material to create a fabric-based olla for irrigation

Ok, I’ve come up empty from asking this question of the few engineers I know, so I realized I should resurrect my Straightdope account to tap into some creative thinkers.

Olla irrigation pots are terracotta pots that are not glazed and, thus, porous. They are buried in the ground up to a narrow neck that allows them to be filled with water. Over the course of a few days the water in the pot seeps into the ground. The alleged benefits are that this prevents water lost to evaporation, is less likely to water seeds of weeds that are on the surface of the soil, reduces labor from watering as often, etc.

However, terracotta is fragile, bulky, not frost resistant, etc. Ollas that I’ve seen cannot provide water to plants more than a couple of feet away from the pot. (Some people make more affordable ones about of gluing two flower pots together and closing off one drainage hole and using the other drainage hole as the input point. Still, the same problems apply.)

So, here’s the question: If the water and labor saving advantages are real, as well as the benefits of providing water below the surface for roots, is there a fabric or similar materials that could survive several years in the ground, is affordable, can be easily folded and unfolded onto a frame, and would allow water to slowly enter the ground?

I’m thinking, fellow do-gooders, of a device that low-income farmers on small plots could use to save water and labor after installation to irrigate larger spaces than a clay pot can. Perhaps it would be a long tube that you put a foot or so deep in a trench between your crops. Then you fill it with water at one end and stop when water comes out the other…(also helps with knowing if the tube has silted up).

Make sense? Any ideas of an affordable fabric or material or whatever that would fit the bill? If you say reverse osmosis material, can you explain how complicated that is, how expensive, what additional tech in need to make it work, and if it fits the other requirements?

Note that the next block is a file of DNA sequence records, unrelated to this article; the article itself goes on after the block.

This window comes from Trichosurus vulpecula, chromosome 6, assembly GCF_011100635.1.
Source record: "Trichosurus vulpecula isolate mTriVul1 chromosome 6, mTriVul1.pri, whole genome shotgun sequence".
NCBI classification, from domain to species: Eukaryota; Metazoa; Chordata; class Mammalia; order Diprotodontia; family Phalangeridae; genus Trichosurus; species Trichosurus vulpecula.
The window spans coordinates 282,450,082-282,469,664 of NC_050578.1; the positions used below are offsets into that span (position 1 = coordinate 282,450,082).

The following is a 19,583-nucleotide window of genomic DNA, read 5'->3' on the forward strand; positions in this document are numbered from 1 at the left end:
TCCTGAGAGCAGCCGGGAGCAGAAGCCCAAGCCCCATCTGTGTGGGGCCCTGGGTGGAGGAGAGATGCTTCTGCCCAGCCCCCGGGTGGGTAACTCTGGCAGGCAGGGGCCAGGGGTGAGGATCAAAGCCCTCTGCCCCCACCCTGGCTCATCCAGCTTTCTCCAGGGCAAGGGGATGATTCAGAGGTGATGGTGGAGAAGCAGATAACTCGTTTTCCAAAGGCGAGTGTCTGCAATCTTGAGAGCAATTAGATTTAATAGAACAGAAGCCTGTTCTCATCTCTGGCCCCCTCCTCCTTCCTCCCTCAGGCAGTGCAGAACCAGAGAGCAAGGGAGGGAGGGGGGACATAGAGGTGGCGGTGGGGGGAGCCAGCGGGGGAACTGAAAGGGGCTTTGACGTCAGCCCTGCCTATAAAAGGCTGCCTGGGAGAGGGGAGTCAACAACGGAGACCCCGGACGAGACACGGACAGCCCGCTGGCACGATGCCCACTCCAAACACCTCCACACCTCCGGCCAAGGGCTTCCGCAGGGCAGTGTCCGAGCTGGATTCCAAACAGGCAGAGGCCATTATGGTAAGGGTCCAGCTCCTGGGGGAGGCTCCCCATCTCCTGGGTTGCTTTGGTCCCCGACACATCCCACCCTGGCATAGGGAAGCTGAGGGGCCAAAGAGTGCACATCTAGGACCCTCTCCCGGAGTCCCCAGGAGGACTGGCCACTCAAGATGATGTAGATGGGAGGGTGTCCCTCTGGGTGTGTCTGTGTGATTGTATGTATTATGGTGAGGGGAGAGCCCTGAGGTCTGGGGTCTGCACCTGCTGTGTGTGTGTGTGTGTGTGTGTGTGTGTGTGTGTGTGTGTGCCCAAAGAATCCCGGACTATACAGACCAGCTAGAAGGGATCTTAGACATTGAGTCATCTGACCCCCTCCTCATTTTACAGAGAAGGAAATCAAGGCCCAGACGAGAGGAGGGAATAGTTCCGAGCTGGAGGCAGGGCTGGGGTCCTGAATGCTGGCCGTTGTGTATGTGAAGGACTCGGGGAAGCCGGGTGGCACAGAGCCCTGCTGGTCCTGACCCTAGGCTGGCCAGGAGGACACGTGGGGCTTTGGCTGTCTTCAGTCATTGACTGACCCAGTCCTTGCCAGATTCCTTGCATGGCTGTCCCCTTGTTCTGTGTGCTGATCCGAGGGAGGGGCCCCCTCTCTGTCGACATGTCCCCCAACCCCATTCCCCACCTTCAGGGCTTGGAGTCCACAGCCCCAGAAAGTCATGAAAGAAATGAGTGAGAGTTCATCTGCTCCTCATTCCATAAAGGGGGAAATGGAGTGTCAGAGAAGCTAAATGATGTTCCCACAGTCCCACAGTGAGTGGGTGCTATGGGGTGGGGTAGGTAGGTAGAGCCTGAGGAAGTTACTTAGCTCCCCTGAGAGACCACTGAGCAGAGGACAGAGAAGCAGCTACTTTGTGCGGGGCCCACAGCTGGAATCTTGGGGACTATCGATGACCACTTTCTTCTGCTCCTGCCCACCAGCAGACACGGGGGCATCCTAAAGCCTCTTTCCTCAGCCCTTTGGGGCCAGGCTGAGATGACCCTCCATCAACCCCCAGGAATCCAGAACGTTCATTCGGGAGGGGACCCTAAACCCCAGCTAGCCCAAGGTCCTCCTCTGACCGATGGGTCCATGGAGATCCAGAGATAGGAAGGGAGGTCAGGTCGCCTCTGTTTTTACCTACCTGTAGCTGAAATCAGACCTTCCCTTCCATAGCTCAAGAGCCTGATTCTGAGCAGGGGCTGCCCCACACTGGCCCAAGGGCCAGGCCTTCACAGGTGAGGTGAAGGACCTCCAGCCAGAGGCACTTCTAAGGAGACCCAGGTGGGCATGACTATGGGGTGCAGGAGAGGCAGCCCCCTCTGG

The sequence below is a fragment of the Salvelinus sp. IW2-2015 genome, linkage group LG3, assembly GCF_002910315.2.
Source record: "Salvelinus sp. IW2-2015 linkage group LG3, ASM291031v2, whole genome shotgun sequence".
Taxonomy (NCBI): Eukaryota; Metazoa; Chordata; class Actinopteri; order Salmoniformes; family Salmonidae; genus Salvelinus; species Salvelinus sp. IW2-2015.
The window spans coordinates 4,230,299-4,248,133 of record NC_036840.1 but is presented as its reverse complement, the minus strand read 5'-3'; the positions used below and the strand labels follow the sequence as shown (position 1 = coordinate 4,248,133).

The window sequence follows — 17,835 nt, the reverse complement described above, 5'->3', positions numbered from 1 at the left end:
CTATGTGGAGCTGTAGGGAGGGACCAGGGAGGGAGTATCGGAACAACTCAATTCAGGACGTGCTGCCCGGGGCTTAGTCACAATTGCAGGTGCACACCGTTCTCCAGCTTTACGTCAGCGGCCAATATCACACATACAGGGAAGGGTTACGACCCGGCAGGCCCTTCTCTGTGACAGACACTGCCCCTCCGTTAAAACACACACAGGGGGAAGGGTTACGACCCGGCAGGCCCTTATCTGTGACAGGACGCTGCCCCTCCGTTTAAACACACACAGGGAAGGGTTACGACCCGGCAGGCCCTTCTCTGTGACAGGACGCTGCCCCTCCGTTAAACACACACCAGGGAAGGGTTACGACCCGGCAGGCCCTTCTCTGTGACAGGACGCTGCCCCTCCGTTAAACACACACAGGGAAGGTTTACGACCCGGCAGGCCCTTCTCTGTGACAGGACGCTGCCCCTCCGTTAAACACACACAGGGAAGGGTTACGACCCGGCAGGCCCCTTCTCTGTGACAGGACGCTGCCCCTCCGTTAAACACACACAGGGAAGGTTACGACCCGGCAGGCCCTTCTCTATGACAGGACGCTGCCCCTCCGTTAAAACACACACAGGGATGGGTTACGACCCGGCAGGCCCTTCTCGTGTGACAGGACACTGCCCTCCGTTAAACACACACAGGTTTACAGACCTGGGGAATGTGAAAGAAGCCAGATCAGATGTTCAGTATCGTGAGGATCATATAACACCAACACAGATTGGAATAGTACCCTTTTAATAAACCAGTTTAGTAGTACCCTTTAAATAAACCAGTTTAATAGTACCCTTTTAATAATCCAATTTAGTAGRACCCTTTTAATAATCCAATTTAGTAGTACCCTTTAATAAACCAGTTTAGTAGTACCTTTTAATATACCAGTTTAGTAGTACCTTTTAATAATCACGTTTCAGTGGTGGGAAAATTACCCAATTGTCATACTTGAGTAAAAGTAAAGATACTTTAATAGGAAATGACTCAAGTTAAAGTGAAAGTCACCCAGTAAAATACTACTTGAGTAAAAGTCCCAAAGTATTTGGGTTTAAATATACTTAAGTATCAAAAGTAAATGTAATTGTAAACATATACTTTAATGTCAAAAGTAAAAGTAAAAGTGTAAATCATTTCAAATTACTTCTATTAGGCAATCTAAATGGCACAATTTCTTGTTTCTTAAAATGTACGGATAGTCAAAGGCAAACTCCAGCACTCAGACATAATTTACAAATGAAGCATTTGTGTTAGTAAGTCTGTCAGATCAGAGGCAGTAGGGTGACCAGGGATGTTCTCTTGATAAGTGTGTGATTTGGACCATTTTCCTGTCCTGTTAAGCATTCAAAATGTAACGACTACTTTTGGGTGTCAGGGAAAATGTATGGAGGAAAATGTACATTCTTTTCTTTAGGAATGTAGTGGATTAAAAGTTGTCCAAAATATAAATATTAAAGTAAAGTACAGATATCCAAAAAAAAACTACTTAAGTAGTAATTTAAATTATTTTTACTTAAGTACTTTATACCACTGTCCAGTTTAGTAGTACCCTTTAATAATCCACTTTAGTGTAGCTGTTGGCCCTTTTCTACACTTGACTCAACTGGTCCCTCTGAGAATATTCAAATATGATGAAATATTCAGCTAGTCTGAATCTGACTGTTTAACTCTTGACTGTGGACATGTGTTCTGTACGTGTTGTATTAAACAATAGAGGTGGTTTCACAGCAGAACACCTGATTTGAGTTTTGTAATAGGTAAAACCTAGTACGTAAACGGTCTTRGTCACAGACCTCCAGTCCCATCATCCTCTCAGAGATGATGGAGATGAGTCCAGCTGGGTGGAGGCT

Thank you.

I don’t know about fabric, but there is a porous rubber material that might be a starting point.

Fabric would generally work too quickly. There are situations in which you can use a small deposit of waxed denim or double nylon cloth (a cone of woven nylon inside another one) but it’s for small amounts at very short distances, for very short times (a few days, couple weeks tops and this requires very humid air); the drier the local air, the less the water will last.

But your deposits could maybe be combined with riego a la gota. Riego a la gota (drop by drop irrigation) involves long tubes sitting on the floor, distributing relatively small amounts of water directly to the plants. The tubes are of materials similar to those I mentioned for the small deposits: something like waxed cloth is nonporous where the wax is intact, porous where it has broken. Instead of connecting the entry point of the tubes to the irrigation ditch and switching them off as needed, it might be possible to have them connected to a deposit which gets refilled, with a ball valve at the connection point.

Aren’t ollas used mostly in desert areas?

Back when I had a backyard garden, I used plastic jugs with holes poked in them, some partially buried, others not.

You can use ollas in any situation or even tiny ones in large planters. Plastic jugs degrade fast in the sun and holes in them don’t release water slowly.

The idea is to bury the item so water is seeping into the soil several inches or more below the surface. Would wax denim last long in the ground? Thanks for the idea.

Perforated oilcloth.

La gota is specifically on the surface, partly because otherwise maintenance would be hell. Underground* gota* systems are more expensive (you need more-specific tubing) and a pain to maintain (you can’t review the state of the tubes without either using expensive sensors or unearthing them); it’s the kind of thing that’s much more likely to be used by some professor who, in the words of my farmer-with-a-phD-friend “had never cared for a geranium before deciding to get a degree in Agricultural Engineering”, than by a real farmer. But then, irrigation usually takes place on the surface.

I think this is your easiest route. Soaker hoses work well and the flow can be controlled. I thought they were fabric but it seems they are rubber today. So they should not deteriorate too quickly.


Soaker hoses are great in theory, but the last time I maintained a garden I found that my water was too hard–the hoses very quickly became crusted in minerals and water stopped seeping through. Mineral deposits were a problem on my drip irrigation system too, but less so. Something to consider.

As for the olla solution, this strikes me as something likely to break about 5 minutes after you spent hours digging the hole and then carefully filling in around it. Then you’ve got a sinkhole filled with pottery shards.

ETA: Sorry, I didn’t really address your fabric question. I can only say that in my time as a low-water gardener, I never came across anything like what you describe.

I’ve never done it but I’ve heard the insides of diapers can do a something similar.

Looks like they are called “super absorbent polymers” and you can buy them specifically for gardening.